The struggle is real.
If you’re a creative person, and you desperately need to make money with your art, here are a few ideas that can help you.
First, understand that
Most People Won’t Make Money With Their Art
Most people will do menial normal jobs for their whole life. As a result, they will live happy, comfortable and well-paid lives.
Afterall, the majority of what makes the world function are these menial tasks.
There is certainly nothing wrong with contributing to society with a menial task that pays well. It always will be a good idea to have a useful set of skills that you can do over and over again.
We need people to turn sophisticated wrenches, crunch formulas, and do all sorts of repetitive tasks.
Even if you’re a “creative type”, it’s a good idea to have a few high-demand skills in your back pocket.
This article is for those that truly believe they have to do something creative to be happy and feel like they might as well make money with it.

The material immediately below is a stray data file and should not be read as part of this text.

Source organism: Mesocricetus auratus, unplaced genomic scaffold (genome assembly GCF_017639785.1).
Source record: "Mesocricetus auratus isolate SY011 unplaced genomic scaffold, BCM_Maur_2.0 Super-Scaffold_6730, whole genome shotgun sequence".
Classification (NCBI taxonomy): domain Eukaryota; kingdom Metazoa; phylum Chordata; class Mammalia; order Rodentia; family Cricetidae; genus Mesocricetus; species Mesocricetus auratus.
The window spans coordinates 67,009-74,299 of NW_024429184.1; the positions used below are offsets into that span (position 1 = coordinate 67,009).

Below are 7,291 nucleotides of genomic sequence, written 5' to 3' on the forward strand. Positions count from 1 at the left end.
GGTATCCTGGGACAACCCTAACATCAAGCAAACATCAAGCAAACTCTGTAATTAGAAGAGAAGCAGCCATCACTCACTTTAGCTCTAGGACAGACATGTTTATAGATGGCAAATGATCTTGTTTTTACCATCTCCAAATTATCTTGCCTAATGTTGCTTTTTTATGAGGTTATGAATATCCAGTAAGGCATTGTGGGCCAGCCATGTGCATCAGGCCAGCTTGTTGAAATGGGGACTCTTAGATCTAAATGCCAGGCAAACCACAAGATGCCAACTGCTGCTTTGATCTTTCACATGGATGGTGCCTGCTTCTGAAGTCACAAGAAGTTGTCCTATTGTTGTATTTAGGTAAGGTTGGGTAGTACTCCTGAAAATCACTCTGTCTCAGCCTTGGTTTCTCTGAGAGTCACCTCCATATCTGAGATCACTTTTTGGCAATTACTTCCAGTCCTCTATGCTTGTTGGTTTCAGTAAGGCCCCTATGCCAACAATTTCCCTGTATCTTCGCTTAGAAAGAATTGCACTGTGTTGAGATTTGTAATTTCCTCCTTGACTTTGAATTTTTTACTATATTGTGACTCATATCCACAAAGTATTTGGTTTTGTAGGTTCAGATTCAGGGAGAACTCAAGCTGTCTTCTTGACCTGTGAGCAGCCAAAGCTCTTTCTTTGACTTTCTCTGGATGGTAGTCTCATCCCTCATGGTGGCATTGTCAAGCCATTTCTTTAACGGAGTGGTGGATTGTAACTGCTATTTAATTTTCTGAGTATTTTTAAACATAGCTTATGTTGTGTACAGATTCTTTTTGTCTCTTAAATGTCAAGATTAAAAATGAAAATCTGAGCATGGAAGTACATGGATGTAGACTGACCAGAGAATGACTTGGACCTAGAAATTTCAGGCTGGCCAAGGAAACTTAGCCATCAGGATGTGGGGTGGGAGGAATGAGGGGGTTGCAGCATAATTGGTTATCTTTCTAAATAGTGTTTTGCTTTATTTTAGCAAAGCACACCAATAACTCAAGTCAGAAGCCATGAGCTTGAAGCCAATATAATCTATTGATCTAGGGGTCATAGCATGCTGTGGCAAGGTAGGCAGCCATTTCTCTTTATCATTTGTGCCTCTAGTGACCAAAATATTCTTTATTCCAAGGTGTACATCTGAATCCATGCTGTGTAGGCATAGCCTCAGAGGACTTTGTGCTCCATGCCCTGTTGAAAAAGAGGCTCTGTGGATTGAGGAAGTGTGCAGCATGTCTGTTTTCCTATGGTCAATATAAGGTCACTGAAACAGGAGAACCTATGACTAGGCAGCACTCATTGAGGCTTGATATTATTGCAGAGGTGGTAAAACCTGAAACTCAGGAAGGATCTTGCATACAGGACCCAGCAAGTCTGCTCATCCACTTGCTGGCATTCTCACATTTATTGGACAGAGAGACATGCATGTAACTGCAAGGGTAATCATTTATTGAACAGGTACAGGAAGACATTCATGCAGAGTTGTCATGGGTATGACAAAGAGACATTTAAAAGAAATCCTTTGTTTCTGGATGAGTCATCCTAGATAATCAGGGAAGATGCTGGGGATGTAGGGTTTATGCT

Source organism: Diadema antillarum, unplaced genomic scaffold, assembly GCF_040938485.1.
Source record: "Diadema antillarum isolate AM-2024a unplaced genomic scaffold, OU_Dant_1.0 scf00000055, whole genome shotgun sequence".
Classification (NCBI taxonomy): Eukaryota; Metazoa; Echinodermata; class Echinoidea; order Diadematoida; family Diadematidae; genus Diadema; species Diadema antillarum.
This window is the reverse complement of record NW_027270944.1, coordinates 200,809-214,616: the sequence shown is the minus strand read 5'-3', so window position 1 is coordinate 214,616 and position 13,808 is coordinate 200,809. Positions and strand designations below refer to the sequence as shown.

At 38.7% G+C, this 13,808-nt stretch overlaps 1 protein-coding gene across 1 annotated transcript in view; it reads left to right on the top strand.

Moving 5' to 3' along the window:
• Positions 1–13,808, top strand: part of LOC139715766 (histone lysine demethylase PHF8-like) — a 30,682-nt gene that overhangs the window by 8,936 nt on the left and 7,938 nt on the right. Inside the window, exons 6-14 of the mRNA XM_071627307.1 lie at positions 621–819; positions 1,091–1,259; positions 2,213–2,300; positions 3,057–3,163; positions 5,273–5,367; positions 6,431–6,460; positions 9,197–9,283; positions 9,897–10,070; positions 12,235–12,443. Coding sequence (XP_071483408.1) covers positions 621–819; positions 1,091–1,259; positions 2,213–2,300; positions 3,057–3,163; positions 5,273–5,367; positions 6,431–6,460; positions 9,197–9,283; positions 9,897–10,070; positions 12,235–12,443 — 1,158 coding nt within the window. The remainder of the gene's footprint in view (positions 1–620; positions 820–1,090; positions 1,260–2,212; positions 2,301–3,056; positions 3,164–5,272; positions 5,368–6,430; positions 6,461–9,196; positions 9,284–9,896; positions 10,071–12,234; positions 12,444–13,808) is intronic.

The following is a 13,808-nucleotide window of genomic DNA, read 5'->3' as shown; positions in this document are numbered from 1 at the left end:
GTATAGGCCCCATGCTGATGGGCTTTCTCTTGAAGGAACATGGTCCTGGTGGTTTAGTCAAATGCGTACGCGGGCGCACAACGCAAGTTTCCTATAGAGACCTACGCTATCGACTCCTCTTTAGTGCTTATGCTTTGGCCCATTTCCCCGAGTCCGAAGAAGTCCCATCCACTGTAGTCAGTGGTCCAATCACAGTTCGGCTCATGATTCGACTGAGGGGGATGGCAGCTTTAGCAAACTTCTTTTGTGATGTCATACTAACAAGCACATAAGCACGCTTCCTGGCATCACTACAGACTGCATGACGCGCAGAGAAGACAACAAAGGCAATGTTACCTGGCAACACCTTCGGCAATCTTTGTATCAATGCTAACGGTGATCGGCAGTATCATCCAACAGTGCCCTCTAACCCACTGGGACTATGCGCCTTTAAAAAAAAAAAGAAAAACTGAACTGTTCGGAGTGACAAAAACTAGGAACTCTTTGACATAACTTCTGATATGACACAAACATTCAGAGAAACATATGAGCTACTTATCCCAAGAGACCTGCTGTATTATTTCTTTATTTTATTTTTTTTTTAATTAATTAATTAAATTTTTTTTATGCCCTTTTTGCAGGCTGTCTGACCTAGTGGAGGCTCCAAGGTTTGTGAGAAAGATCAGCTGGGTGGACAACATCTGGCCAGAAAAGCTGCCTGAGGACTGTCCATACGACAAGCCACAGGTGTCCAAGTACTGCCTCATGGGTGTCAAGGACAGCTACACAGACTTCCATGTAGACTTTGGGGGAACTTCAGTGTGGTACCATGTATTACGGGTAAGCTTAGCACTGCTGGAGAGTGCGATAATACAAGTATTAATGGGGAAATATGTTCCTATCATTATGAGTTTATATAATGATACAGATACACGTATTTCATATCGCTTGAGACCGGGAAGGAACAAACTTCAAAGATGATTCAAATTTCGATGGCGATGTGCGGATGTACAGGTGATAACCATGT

Most people will view creative ventures as obscure and esoteric. Even risky. They are right.
Most people can’t see a future in a creative field. That’s good.
They wouldn’t do a good job, anyway. They would be motivated by the rewards of perfecting the craft, and the rewards are hard to come by and inconsistent.
In fact, if it didn’t feel like it was necessary that you express yourself with your art, you probably wouldn’t do it at all…
It’s weird and vulnerable. It’s tough to explain to people what you do – hard for them imagine doing the same thing.
But, we get good at tasks that we are drawn to. Simply, because it isn’t painful to do the thing. Simply, because we can’t possibly summon the will-power to do things that net us no returns over a long period…
Creative people are rare in that they have a need to express themselves. And whatever the art form, we are drawn to it despite how difficult it is to monetize these activities.
Some Will, Though
Highly consumed artistic content comes from a limited group of people. These people will make all the money.